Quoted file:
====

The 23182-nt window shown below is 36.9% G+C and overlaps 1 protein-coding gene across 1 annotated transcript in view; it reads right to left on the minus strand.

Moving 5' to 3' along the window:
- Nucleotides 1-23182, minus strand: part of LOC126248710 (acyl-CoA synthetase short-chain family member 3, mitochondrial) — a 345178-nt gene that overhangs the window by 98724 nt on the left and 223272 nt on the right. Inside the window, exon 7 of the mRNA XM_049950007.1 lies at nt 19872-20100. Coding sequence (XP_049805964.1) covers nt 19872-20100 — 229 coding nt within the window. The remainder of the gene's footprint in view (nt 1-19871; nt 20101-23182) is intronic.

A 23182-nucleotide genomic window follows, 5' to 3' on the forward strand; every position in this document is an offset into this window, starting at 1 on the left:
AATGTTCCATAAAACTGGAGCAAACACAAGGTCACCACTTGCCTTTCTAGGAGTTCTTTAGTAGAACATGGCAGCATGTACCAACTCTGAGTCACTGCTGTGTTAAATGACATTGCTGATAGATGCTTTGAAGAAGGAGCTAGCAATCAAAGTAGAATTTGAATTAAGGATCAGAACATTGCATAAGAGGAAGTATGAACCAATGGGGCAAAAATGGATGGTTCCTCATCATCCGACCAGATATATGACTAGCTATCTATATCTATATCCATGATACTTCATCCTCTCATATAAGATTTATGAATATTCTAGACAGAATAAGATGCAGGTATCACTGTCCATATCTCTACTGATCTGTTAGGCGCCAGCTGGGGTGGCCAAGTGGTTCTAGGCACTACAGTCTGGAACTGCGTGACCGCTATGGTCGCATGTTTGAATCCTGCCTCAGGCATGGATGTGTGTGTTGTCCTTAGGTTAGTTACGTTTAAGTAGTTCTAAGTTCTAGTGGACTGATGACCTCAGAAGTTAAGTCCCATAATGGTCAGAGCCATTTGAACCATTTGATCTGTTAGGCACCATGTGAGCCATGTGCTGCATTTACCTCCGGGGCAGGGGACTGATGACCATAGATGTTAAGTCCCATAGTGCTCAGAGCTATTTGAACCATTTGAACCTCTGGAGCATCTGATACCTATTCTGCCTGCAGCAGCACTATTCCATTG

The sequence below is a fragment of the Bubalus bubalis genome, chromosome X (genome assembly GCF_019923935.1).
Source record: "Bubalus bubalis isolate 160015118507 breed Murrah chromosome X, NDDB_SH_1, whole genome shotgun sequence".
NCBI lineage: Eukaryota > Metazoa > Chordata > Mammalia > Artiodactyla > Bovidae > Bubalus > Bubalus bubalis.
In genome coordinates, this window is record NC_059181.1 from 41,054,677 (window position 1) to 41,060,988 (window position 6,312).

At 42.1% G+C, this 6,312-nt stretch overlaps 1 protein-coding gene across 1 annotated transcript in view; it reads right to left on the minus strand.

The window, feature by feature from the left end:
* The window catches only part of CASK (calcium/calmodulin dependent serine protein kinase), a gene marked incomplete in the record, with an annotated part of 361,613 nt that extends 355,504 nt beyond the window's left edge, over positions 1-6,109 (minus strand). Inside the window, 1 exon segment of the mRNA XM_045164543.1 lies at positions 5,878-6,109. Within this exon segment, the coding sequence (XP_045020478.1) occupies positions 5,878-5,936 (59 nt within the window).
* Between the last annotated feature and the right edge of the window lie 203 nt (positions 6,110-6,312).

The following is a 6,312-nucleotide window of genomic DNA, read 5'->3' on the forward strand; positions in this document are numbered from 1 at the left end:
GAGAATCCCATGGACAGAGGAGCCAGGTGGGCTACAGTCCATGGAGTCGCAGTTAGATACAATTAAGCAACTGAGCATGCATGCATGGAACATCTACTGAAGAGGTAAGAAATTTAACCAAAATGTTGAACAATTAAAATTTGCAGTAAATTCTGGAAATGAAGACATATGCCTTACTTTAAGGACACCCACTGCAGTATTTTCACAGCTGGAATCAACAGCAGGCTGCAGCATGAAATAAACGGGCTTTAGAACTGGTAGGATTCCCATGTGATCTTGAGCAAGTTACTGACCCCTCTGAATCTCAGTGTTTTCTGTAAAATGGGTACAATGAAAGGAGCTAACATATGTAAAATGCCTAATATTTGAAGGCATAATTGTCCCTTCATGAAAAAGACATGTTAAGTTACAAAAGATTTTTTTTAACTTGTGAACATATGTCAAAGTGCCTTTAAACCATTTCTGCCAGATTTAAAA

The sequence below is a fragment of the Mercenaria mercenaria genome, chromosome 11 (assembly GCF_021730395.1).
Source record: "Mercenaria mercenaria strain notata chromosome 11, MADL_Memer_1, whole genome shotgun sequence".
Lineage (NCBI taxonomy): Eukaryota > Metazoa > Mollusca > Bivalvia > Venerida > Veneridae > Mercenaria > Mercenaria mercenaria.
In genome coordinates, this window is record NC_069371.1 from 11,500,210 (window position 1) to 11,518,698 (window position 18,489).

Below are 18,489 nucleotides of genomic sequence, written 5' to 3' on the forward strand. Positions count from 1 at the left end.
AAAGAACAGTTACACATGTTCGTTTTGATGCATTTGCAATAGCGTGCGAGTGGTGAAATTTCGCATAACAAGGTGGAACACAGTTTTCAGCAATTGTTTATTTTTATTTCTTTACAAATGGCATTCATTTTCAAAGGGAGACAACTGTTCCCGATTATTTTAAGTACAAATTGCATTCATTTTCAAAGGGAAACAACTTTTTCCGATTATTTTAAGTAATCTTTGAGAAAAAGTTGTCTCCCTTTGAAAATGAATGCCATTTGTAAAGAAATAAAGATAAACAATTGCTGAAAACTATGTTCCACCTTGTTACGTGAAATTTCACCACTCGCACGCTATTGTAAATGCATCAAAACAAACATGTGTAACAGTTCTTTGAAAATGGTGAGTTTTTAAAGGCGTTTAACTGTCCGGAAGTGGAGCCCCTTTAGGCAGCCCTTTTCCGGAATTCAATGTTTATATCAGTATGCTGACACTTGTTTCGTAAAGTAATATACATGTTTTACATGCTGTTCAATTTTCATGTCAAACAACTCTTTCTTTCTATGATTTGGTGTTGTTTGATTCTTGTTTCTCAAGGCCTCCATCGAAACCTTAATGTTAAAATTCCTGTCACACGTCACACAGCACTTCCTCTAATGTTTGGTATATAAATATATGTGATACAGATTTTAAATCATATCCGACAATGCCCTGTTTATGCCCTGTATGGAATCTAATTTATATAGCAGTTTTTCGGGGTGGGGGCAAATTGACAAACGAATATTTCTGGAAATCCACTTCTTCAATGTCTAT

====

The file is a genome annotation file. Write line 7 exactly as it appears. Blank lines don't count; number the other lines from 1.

Source record: "Bubalus bubalis isolate 160015118507 breed Murrah chromosome X, NDDB_SH_1, whole genome shotgun sequence".